Tethered and Implantable Optical Sensors

  • A. J. Thompson
  • Guang-Zhong Yang


Optical imaging and sensing modalities have been used in medical diagnosis for many years. An obvious example is endoscopy, which allows remote wide-field imaging of internal tissues using optical fibers and/or miniature charge-coupled device (CCD) cameras. While techniques such as endoscopy provide useful tools for clinicians, they do not typically allow a complete diagnosis to be made. Instead, physical biopsies may be required to confirm or refute the presence of disease. Furthermore, endoscopic procedures are both invasive and time-consuming. As such, much research is currently directed toward the development of devices that can provide a complete in vivo diagnosis without the requirement for a physical biopsy. Ideally, such devices should also be minimally or non-invasive, and they should provide immediate identification of disease at the point of care. Additionally, there is significant interest in the development of implantable diagnostic devices that can be left within patients’ bodies for extended periods of time (for several days or longer). Such systems could be used for automated disease diagnosis, and example applications include the detection of post-surgical infections as well as monitoring of the health status of patients undergoing chemotherapy. This chapter focuses on the development of optical instruments that can provide in situ diagnosis at the point of care, with an emphasis on progress towards miniature devices that may function as implants in the future.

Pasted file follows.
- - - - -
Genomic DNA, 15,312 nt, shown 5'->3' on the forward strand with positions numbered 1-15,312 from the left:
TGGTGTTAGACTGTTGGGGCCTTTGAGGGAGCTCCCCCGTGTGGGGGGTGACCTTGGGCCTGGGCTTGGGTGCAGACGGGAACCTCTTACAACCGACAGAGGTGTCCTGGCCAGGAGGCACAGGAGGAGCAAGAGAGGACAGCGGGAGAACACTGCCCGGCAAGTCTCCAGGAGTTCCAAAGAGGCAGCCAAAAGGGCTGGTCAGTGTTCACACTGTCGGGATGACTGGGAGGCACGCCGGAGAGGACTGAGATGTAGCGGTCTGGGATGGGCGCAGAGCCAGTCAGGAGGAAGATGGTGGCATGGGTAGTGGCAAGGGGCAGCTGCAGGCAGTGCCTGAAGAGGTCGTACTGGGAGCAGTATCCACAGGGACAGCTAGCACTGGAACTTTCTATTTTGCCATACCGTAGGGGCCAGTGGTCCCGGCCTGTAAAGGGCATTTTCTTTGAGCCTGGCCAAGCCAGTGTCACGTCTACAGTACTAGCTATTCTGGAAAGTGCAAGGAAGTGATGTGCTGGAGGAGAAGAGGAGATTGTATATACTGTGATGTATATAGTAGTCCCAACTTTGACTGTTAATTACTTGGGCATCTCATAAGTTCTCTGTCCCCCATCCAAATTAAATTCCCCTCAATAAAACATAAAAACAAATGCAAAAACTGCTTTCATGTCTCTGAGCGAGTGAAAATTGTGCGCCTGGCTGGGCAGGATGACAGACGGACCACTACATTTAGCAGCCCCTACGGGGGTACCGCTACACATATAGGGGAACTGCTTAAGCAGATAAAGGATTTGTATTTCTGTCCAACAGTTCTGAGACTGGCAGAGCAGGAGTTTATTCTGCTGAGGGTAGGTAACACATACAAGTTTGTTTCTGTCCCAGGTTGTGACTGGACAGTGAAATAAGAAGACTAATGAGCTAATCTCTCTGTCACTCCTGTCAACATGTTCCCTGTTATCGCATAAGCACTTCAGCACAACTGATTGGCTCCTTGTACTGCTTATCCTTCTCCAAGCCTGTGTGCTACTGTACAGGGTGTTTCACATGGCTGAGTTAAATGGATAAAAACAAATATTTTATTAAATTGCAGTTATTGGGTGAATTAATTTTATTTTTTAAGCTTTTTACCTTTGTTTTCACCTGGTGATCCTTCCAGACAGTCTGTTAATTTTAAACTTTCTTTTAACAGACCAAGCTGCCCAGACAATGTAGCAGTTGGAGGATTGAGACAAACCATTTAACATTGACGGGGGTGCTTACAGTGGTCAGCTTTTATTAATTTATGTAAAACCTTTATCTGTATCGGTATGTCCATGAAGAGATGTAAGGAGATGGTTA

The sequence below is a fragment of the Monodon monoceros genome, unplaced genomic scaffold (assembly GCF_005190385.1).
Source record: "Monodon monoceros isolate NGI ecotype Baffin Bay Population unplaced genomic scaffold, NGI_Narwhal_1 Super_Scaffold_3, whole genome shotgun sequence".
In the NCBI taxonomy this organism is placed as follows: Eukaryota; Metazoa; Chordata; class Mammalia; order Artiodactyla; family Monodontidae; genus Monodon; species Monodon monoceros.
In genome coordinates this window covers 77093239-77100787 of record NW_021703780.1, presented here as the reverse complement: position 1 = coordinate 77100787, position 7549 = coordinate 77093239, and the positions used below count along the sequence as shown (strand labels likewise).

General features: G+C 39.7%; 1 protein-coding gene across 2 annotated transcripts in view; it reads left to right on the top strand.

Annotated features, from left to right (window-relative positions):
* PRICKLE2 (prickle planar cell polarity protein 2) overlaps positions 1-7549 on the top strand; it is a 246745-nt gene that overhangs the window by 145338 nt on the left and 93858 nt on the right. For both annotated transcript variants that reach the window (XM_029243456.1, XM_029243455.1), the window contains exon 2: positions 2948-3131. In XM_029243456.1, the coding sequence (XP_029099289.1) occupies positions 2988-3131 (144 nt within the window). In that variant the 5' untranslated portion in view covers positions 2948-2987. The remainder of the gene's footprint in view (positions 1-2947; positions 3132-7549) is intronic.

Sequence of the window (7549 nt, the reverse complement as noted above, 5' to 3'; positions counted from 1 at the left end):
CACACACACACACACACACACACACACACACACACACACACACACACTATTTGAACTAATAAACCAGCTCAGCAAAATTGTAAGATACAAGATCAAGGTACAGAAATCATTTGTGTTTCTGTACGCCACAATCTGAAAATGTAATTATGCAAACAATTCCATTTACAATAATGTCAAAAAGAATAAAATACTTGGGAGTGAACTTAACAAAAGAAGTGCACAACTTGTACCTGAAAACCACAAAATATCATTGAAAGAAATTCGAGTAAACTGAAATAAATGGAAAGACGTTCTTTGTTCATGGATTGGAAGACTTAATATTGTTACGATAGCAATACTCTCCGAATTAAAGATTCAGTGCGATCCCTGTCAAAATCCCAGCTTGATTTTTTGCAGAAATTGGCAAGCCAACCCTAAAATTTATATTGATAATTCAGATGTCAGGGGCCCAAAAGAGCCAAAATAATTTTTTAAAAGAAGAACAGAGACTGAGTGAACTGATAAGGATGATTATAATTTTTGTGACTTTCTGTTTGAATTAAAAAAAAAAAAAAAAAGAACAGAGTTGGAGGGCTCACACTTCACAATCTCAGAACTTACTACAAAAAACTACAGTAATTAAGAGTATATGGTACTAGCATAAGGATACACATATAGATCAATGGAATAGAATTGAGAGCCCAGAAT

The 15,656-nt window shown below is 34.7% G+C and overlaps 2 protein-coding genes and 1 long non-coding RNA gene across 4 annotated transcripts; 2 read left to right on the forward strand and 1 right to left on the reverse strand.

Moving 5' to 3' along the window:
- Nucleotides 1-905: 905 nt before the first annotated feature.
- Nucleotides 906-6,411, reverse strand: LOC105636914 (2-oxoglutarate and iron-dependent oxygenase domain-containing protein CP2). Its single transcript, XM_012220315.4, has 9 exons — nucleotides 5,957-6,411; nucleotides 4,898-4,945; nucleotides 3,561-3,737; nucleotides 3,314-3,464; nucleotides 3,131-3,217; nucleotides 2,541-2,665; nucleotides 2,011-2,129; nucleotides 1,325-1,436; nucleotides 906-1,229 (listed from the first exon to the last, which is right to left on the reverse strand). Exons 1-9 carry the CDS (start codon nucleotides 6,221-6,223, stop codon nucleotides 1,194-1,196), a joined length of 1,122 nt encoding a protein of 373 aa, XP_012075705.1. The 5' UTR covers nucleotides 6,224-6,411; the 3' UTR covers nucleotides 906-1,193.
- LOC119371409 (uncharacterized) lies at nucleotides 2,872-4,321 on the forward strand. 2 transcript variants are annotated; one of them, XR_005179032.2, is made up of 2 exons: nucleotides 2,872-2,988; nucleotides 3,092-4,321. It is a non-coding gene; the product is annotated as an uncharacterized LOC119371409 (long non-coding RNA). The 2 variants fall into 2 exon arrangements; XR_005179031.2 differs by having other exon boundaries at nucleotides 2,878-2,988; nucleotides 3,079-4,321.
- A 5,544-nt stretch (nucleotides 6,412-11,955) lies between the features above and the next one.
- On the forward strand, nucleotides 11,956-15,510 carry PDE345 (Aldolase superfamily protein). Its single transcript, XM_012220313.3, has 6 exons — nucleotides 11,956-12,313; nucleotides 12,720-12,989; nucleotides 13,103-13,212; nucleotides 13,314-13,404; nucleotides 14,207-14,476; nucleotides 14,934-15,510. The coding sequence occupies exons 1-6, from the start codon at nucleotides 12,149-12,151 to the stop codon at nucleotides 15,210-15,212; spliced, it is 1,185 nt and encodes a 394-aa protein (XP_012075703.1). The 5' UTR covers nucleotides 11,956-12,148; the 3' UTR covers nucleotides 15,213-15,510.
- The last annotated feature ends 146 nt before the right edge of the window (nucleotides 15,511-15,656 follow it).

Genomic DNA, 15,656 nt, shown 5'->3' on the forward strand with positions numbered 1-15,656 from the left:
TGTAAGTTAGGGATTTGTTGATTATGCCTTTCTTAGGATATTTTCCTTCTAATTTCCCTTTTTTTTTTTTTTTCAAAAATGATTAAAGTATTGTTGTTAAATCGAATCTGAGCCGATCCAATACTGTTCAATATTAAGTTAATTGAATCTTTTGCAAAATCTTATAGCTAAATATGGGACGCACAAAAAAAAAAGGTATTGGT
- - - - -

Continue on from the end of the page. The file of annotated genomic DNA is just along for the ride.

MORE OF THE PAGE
List of Acronyms


Autofluorescence imaging


Age-related macular degeneration




Application-specific integrated circuit


Barrett’s Esophagus


Charge-coupled device




Continuous wave






Inflammatory bowel disease


Intraocular lens




Linear discriminant analysis


Light-emitting diode


Laser speckle imaging


Laser speckle rheology




Optical coherence tomography


Optical frequency domain imaging


Principal components analysis




Protoporphyrin IX


Pulse transit time


Pulse wave velocity




Retinal ganglion cell


Retinitis pigmentosa


Spectrally encoded confocal microscopy


Scanning electron microscopy


Surface-enhanced Raman spectroscopy


Spatial light modulator


Signal-to-noise ratio


Oxygen saturation


Surgical site infection


Tethered capsule endomicroscopy


Urinary tract infection


Visual-evoked potential


Visual processing unit








5-aminolevulinic acid


Micro-scale light-emitting diode


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Copyright information

© Springer International Publishing AG, part of Springer Nature 2018

Authors and Affiliations

  1. 1.The Hamlyn CentreImperial College LondonLondonUK

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